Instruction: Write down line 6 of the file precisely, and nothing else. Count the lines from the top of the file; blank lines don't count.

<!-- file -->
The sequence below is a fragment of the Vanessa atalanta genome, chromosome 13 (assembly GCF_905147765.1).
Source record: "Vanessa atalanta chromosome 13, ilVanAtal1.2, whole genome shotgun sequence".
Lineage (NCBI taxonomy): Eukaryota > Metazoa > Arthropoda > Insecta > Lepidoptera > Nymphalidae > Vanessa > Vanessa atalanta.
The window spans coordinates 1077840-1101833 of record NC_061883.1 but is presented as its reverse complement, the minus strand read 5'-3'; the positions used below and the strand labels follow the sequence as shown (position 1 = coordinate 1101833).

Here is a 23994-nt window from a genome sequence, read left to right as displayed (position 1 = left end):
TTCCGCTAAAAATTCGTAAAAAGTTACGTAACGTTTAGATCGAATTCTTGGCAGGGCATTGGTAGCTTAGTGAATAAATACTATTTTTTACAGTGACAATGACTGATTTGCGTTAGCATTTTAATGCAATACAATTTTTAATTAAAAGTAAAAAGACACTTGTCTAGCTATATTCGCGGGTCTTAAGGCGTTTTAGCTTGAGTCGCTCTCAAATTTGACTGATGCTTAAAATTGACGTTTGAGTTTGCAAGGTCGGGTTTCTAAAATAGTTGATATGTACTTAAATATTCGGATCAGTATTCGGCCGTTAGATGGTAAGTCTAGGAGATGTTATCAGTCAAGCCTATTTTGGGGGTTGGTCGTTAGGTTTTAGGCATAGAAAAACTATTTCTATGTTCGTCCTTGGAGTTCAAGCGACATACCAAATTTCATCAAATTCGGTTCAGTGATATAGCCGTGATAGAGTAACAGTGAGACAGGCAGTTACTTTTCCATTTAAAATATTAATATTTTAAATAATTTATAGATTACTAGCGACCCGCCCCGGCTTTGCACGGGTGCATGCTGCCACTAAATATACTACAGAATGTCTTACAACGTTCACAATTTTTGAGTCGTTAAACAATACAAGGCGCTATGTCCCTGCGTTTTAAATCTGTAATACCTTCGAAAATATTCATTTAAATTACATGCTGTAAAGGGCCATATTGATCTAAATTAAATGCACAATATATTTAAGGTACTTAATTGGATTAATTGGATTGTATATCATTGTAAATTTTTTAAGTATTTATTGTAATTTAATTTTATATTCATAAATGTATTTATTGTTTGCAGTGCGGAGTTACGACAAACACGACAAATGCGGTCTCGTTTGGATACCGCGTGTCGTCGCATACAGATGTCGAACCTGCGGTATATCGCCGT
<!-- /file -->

TTCCGCTAAAAATTCGTAAAAAGTTACGTAACGTTTAGATCGAATTCTTGGCAGGGCATTGGTAGCTTAGTGAATAAATACTATTTTTTACAGTGACAATGACTGATTTGCGTTAGCATTTTAATGCAATACAATTTTTAATTAAAAGTAAAAAGACACTTGTCTAGCTATATTCGCGGGTCTTAAGGCGTTTTAGCTTGAGTCGCTCTCAAATTTGACTGATGCTTAAAATTGACGTTTGAGTTTGCAAGGTCGGGTTTCTAAAATAGTTGATATGTACTTAAATATTCGGATCAGTATTCGGCCGTTAGATGGTAAGTCTAGGAGATGTTATCAGTCAAGCCTATTTTGGGGGTTGGTCGTTAGGTTTTAGGCATAGAAAAACTATTTCTATGTTCGTCCTTGGAGTTCAAGCGACATACCAAATTTCATCAAATTCGGTTCAGTGATATAGCCGTGATAGAGTAACAGTGAGACAGGCAGTTACTTTTCCATTTAAAATATTAATATTTTAAATAATTTATAGATTACTAGCGACCCGCCCCGGCTTTGCACGGGTGCATGCTGCCACTAAATATACTACAGAATGTCTTACAACGTTCACAATTTTTGAGTCGTTAAACAATACAAGGCGCTATGTCCCTGCGTTTTAAATCTGTAATACCTTCGAAAATATTCATTTAAATTACATGCTGTAAAGGGCCATATTGATCTAAATTAAATGCACAATATATTTAAGGTACTTAATTGGATTAATTGGATTGTATATCATTGTAAATTTTTTAAGTATTTATTGTAATTTAATTTTATATTCATAAATGTATTTATTGTTTGCAGTGCGGAGTTACGACAAACACGACAAATGCGGTCTCGTTTGGATACCGCGTGTCGTCGCATACAGATGTCGAACCTGCGGTATATCGCCGT